- The time horizon of relevance is the entire retirement period. Low volatility in the early years might provide a sense of comfort, but low returns could lead to severe issues twenty years later, due to a slowly depleting portfolio. This type of long-term risk is totally ignored by the volatility vs. returns line of thinking.
- What truly matters to most retirees is purchasing power, year over year, across the entire retirement period. Inflation-adjusted income from the portfolio in other words. This income perspective directly impacts quality of living, much more significantly than the portfolio’s ups and downs.
- Periodically withdrawing from one’s portfolio presents Sequence-of-Returns risks, which are not captured by the CAGR metric. For a given time period (e.g. 30 years), the very exact same annualized return (CAGR) could lead to ruin if a deep crisis occurs early, while the portfolio might do fine if a bull market occurs early (followed later by a severe correction).
- If the retiree is fortunate enough to live through an extended bull market, being overly conservative is counter-productive. We have only one life. Taking advantage of upsides should be nearly as important as mitigating downsides.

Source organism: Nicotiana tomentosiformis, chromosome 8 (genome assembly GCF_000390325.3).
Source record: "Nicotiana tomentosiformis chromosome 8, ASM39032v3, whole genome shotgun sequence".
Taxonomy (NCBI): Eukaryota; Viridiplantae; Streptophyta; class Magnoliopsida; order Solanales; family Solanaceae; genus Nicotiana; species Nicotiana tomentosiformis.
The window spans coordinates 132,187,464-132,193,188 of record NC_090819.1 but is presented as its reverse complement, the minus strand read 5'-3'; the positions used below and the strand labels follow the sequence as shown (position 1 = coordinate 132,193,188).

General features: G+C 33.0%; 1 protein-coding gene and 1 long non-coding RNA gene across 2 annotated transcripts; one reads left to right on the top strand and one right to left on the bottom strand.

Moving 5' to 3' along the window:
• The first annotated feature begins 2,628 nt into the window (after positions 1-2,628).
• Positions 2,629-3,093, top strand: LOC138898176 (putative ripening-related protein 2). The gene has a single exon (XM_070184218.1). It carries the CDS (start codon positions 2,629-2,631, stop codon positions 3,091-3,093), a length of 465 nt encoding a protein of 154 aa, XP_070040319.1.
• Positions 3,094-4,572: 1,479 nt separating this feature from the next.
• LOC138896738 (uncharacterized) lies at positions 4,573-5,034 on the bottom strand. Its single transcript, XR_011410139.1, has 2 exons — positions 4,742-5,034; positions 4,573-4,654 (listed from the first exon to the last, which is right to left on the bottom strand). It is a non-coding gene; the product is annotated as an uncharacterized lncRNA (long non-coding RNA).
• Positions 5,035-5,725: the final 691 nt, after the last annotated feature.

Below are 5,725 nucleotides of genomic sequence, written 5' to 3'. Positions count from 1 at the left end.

Michael McClung (the author of “Living Off Your Money”) defined risk for retirees as loss of income (over the entire retirement period) instead of loss of value (of one’s portfolio at one point in time). In short, loss of income vs. loss of value. This seems solid common sense, that could be expanded to “concrete risk is low income, concrete reward is high income — while portfolio value is more related to emotional risk”.
Safe Withdrawal Rate (viewed in hindsight)
A well-known metric is the Safe Withdrawal Rate (SWR) – occasionally referred to as Sustainable Spending Rate (SSR). The idea is simple, for a given starting portfolio, how much could we have spent (a fixed amount, inflation-adjusted) every year, without depleting the portfolio at the end of the retirement period.
This is a very interesting metric because not only does it provide a number very directly associated with income (or lack thereof) coming from portfolio withdrawals, but it also captures quite neatly Sequence-of-Returns issues.